Once thought extinct, the Eltham Copper Butterfly was rediscovered in 1986 in Eltham, in a small patch of bush that was going to be bulldozed to build houses. A campaign to save the butterfly’s habitat began and the local council, State government and local community raised the money to buy the land and make it a conservation reserve. Since then other sites have been reserved in other parts of Eltham, Greensborough, Castlemaine, Bendigo and Kiata.
Eltham Copper Butterfly (Paralucia pyrodiscus lucida) perched on Sweet Bursaria, Bursaria spinosa.
Image: Andrea Canzano
Source: Andrea Canzano
Over time, butterfly numbers in the Eltham reserves went down. People from the nearby houses would walk through the reserves, let their pets in and local kids couldn’t resist building cubby houses. Active trampling wasn’t the only problem. The reserves weren’t being grazed by native fauna or cleared by periodic burns any more. Vigorous native plants and weeds started to crowd out Sweet Bursaria, the butterfly's sole food. The habitat was no longer ideal for the larvae or butterflies which need patches of sunlight and clear flight-paths.
Eltham Copper larva being tended by Notoncus ants on a Sweet Bursaria bush. The Eltham Copper Butterfly can only live in habitats where this plant and these ants are present.
Image: Andrea Canzano
Source: Andrea Canzano
A couple of years ago I ventured out one cool September night to help with the larvae count at an Eltham reserve. While it was exciting to be in the bush at night we didn’t find a single larva where they had been numerous a few years earlier. Results like his made people realise that it was not enough to fence off reserves and expect the butterflies to flourish.
In 2012 the Friends of Eltham Copper Butterfly in partnership with Nillumbik Shire Council, Parks Victoria, Friends of Diosma Road, Friends of Woodridge Linear Reserve and Eltham East Primary School obtained a Communities for Nature grant to protect and enhance the habitat of the Eltham Copper Butterfly.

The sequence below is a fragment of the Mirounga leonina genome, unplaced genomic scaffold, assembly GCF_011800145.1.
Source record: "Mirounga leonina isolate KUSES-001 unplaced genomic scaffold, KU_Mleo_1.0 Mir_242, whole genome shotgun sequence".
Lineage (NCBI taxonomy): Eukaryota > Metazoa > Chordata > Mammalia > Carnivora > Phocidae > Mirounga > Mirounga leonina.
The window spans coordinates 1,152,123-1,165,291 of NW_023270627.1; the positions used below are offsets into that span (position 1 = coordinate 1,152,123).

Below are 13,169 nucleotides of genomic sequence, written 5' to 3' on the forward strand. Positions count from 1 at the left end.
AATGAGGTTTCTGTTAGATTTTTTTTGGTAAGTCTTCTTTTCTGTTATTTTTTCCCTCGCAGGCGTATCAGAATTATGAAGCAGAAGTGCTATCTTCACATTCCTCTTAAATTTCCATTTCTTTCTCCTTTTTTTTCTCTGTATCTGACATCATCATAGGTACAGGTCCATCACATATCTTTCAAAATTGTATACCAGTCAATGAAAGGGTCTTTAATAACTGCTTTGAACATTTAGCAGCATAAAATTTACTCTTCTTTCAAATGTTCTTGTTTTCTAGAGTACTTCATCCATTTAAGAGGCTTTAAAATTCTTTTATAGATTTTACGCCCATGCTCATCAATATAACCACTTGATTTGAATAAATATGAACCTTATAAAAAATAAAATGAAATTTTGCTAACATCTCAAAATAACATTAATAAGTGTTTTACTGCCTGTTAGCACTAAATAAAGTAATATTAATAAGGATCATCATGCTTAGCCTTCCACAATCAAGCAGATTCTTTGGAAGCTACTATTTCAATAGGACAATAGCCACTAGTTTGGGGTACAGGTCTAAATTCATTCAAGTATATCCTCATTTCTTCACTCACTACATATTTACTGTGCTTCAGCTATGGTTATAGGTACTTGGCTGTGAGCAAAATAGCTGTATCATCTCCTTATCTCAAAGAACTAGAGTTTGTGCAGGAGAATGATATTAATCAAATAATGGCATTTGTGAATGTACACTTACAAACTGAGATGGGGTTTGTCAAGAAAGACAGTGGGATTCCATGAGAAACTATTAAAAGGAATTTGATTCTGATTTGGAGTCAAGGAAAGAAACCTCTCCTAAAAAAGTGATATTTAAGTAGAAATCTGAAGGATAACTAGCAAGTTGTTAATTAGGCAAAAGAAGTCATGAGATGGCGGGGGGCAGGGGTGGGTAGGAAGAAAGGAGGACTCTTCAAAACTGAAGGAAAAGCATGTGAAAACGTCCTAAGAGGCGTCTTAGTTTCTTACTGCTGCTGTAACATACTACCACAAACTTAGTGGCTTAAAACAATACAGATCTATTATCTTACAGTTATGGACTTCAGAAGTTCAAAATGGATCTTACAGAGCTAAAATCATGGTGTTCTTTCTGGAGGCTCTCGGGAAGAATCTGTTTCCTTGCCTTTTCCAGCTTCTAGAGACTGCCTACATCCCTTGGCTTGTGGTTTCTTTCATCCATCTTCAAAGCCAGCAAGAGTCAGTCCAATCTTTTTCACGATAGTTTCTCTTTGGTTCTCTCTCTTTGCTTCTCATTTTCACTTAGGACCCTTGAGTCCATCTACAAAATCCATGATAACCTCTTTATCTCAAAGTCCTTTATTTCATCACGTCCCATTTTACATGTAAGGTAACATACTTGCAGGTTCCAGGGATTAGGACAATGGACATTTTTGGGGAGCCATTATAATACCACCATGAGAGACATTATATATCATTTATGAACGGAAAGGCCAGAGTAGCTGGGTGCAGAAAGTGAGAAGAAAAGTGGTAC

The habitat restoration involved skilled workers selectively weeding the reserves and planting more Sweet Bursaria, other butterfly-attracting native grasses and daisies to bring the vegetation back to an ideal mix for the Eltham Copper Butterfly.
And the result? Already, only 12 months later, there has been a significant increase in the number of Eltham Copper Butterflies recorded in the counts in this summer (2013-14). It is an encouraging start, and supports the idea that active management can make a decisive difference for an endangered species. Ongoing community involvement and education is the other vital component. This takes many forms from festivals, to butterfly-friendly garden courses, to education in the local schools.
Eltham East Primary School children have planted a butterfly garden. Here they're
learning about the Eltham Copper Butterfly.
Image: Alison Bayley
Source: Alison Bayley
So it looks hopeful for the Melbourne Eltham Copper populations but what about the butterfly in Central Victoria?
In 2009 there were only three known butterfly sites in Central Victoria but in the last five years a small team surveyed 3,000 hectares of public land looking for the right habitat features for the butterfly – a combination of enough Sweet Bursaria bushes in an open forest habitat. Having identified promising areas, they went back at the right time of year to see if they could find the adults. With great excitement they found seven new sites bringing the total in the region to ten.
Julie Whitfield, a leader in Eltham Copper butterfly conservation in Central Victoria, at a site where a colony of butterflies was found at Big Hill, Bendigo.
Image: Kate Phillips
Source: Museum Victoria
However at the same time these new butterfly colonies were being discovered, the risk of fire was brought into sharp focus and fuel reduction burns given greater priority.
Areas surrounding regional towns such as Castlemaine and Bendigo are set aside to be burnt each year. Many of these overlap with the newly-discovered Eltham Copper butterfly habitat. The fuel reduction burns are designed to be ‘thorough’. While this is seen as good fire risk management it endangers fire-sensitive species such as rare orchids; a fire in Eltham Copper Butterfly habitat could wipe out one of its populations. However when on-the-ground knowledge is used to guide fuel reduction burns, important habitat pockets can be excluded. It is not a case of conservation versus safety, but a balancing of the two needs.
Thanks to Andrea Canzano, Karen Borton, Anne Fitzpatrick and Julie Whitfield for their contributions to this post.